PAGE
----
Victory! First McLatchy (right) beat Brazillian Danielle Brandao (left) and then American Demi Strub for the prestigious Pan American Junior title.

Victory! First McLatchy (right) beat Brazillian Danielle Brandao (left) and then American Demi Strub for the prestigious Pan American Junior title.

Wrestler’s career gets Brazillian boost

wrestling

Jenna McLatchy has a troll doll.

She shares custody of it with several of her Canadian junior wrestling teammates.

It’s name is Troll.

They weren’t very creative.

Troll has travelled to lots of places and seen lots of things.

Wherever McLatchy and her wrestling cohorts go, Troll is along for the ride — hanging out in airport food courts, nabbing the window seat on a flight to Austria or sitting ringside for another McLatchy win.

“He’s toured most of Europe. He’s been to southeast Asia and he’s going to Scotland,” she laughed. “He gets into a lot of pictures and he gets some pretty funny looks when we put him on conveyer belts and stuff.”

Troll’s latest stop was Brazil, where he joined McLatchy at the Junior Pan American Championships in Sao Paolo.

Troll shared in McLatchy’s triumph as she rolled to victory in the 67 kilogram weight class.

The Chilliwack secondary school grad bombed Brazil’s Danielle Brandao in the opening match, downing her in two one-sided rounds.

“I got one point in the first round (two minutes), and six in the second round,” she said with a smile. “That  was different, because Latin American girls are vicious. They like to slap heads, and we actually warmed up having people slap our heads so it wouldn’t catch us off guard.”

McLatchy faced a less vicious Demi Strub in the final, dominating the American wrestler for another two-round win.

“I got five points in the first round and six in the second,” she said proudly. “Neither of them scored a single point on me and I was pulling out moves I didn’t even know I had.”

With the adrenaline still pumping, McLatchy rarely remembers details right after a match. Not until she analyzes video does she recall certain moments.  Watching video from Sao Paulo was enlightening.

“It’s actually a little boring sometimes, especially the first round against the Brazillian where there was just one point scored,” she said. “When you’re in the ring time feels different. If you’re down, two minutes flies by in two seconds. If you’re up, it seems to last forever.”

The 19-year-old’s success is astounding considering how little time she has actually spent in the sport.

Many of those she faces at the upper levels have been at it for years.

Not until she arrived at CSS in Grade 10 did McLatchy give wrestling a try, choosing it mostly because it fit well with her busy schedule.

“In middle school I played soccer and volleyball and field hockey. I played them all, but when I got to high school I couldn’t do that anymore,” she said. “I’m not the type of person who wants to give less than my full effort to something.”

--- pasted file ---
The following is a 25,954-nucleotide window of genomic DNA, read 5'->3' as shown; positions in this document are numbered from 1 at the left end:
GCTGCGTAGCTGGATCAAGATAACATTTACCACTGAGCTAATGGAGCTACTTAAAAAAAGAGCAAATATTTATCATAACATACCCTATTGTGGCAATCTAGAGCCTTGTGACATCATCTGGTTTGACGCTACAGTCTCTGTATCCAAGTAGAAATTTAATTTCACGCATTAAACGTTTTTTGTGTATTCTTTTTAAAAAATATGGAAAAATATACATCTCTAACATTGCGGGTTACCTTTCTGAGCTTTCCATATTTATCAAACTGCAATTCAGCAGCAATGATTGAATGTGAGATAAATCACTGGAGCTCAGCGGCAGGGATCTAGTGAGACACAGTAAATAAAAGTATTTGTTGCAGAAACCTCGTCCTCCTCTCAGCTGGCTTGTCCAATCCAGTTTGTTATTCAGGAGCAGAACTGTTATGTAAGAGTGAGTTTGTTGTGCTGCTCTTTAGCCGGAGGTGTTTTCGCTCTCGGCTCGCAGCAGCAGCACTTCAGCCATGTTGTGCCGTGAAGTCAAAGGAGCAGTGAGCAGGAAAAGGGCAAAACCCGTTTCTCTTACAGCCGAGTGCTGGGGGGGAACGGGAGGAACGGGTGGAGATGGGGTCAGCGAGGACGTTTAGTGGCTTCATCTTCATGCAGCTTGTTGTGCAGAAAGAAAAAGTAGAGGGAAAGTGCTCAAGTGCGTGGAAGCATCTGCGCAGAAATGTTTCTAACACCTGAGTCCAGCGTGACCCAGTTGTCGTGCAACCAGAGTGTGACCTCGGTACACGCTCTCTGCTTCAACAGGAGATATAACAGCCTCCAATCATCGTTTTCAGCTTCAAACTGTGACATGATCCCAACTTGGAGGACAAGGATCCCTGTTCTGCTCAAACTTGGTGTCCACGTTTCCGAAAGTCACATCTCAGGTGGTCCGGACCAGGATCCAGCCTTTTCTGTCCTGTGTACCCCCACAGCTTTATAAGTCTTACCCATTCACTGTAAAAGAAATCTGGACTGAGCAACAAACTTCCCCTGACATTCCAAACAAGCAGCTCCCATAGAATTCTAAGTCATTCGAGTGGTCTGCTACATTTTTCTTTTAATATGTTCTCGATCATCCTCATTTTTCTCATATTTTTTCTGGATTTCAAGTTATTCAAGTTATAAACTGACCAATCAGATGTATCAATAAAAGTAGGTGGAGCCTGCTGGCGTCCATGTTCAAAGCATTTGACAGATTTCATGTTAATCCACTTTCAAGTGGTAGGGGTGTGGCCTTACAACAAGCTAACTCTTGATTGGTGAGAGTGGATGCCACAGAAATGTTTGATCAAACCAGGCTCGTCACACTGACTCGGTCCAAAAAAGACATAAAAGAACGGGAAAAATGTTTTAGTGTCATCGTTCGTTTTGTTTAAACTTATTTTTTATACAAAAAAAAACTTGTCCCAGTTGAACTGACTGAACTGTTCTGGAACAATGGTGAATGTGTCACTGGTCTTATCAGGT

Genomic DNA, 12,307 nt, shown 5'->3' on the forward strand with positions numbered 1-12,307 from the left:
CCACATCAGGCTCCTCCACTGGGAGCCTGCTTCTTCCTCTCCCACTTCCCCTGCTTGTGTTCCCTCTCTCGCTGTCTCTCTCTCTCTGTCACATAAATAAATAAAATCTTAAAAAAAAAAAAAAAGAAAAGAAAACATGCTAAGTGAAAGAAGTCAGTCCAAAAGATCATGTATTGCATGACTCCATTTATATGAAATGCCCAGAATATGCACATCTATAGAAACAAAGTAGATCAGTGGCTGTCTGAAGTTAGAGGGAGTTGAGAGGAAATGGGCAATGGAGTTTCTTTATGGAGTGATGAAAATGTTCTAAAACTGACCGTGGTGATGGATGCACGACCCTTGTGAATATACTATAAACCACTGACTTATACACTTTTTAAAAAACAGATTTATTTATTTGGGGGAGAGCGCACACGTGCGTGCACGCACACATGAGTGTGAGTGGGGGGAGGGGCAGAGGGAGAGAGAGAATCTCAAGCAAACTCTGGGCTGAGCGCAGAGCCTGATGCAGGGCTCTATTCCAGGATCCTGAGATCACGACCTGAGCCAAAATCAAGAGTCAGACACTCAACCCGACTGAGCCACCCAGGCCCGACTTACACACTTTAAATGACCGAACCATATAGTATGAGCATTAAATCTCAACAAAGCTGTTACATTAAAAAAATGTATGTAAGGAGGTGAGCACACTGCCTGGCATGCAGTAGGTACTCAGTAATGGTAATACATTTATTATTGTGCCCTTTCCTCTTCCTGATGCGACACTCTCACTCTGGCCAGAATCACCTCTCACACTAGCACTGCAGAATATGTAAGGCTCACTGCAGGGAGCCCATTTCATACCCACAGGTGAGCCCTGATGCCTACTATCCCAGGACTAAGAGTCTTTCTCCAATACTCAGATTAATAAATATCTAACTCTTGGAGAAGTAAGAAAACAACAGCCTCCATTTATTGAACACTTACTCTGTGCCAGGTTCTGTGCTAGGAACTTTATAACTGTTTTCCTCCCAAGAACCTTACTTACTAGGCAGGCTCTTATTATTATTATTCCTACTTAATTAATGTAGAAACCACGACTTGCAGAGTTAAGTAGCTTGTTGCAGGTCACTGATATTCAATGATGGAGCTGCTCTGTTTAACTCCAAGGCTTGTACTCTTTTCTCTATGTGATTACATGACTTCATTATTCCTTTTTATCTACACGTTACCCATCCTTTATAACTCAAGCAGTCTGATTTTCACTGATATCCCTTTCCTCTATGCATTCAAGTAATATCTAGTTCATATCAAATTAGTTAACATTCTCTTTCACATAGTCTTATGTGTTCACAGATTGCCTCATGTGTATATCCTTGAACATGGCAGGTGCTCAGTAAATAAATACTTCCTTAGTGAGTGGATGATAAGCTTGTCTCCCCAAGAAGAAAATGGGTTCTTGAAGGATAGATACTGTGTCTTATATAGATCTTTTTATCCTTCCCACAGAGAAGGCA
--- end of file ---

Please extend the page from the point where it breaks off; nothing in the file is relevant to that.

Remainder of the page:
McLatchy  was walking down the hall at CSS one day when she saw the solution, a display case for wrestling.

On a whim she wandered in, changing her life forever.

“I was a little embarrassed at first and I didn’t tell anyone, even my Dad, where I was after school,” she admitted. “But then I started going to different tournaments and winning. I ended up going my first two years without losing a match.”

In Grade 11 she placed third at nationals.

By Grade 12 she was good enough to make it onto a Canada Summer Games team.

By the time she graduated from CSS, Simon Fraser University was offering her an athletic scholarship.

“It was the Canada Games where I really started thinking I could go places with wrestling,” McLatchy said. “As part of that, a group of B.C. girls went Austria and Germany for training. I was good enough to get sent there in the first place and I was good enough to keep up with those other girls. That was the turning point.”

Winning the Pan Am tournament may be another of those turning-point moments — not only can McLatchy compete against the best in Canada. Now she’s starting to take down the best in the world.

“This was my last year and that was my last tournament at the junior level,” she cautioned. “Now I’m up with the big kids. In total, I’ve been doing this five years, where some of them have been doing it a lot longer. I need a lot more experience to beat them consistently.”

The learning curve at the senior level will indeed be steep.

“The people who are winning in my weight class are in their late 20’s and early 30’s,” McLatchy noted. “So, I’m going to be an underdog for a few years. I’m hoping, fingers crossed, that a few of them are going to retire after the next Olympics (London, 2012), and I’ll be able to try for a spot at the 2016 Olympics (Rio de Janeiro, Brazil).”

The challenge in the immediate future will be keeping the sport fun while the intensity gears up to serious-business proportions.

It helps being flown to sunny vacation destinations like Brazil.

“During school, sometimes it feels like business, and it gets a little tiring and stressful around the end of the season,” McLatchy said. “You’re missing lots of school right around exam time. But our trips are so awesome and wrestling is still really, really fun for me.”

McLatchy is currently enjoying a brief rest before throwing herself back into training.

“I have a small break,” she said. “But my mom made me weed all day to day.”

Weeding. The troll doesn’t help with that.

Follow McLatchy’s SFU wrestling exploits online at http://athletics.sfu.ca/teams/wrestling_w/

 

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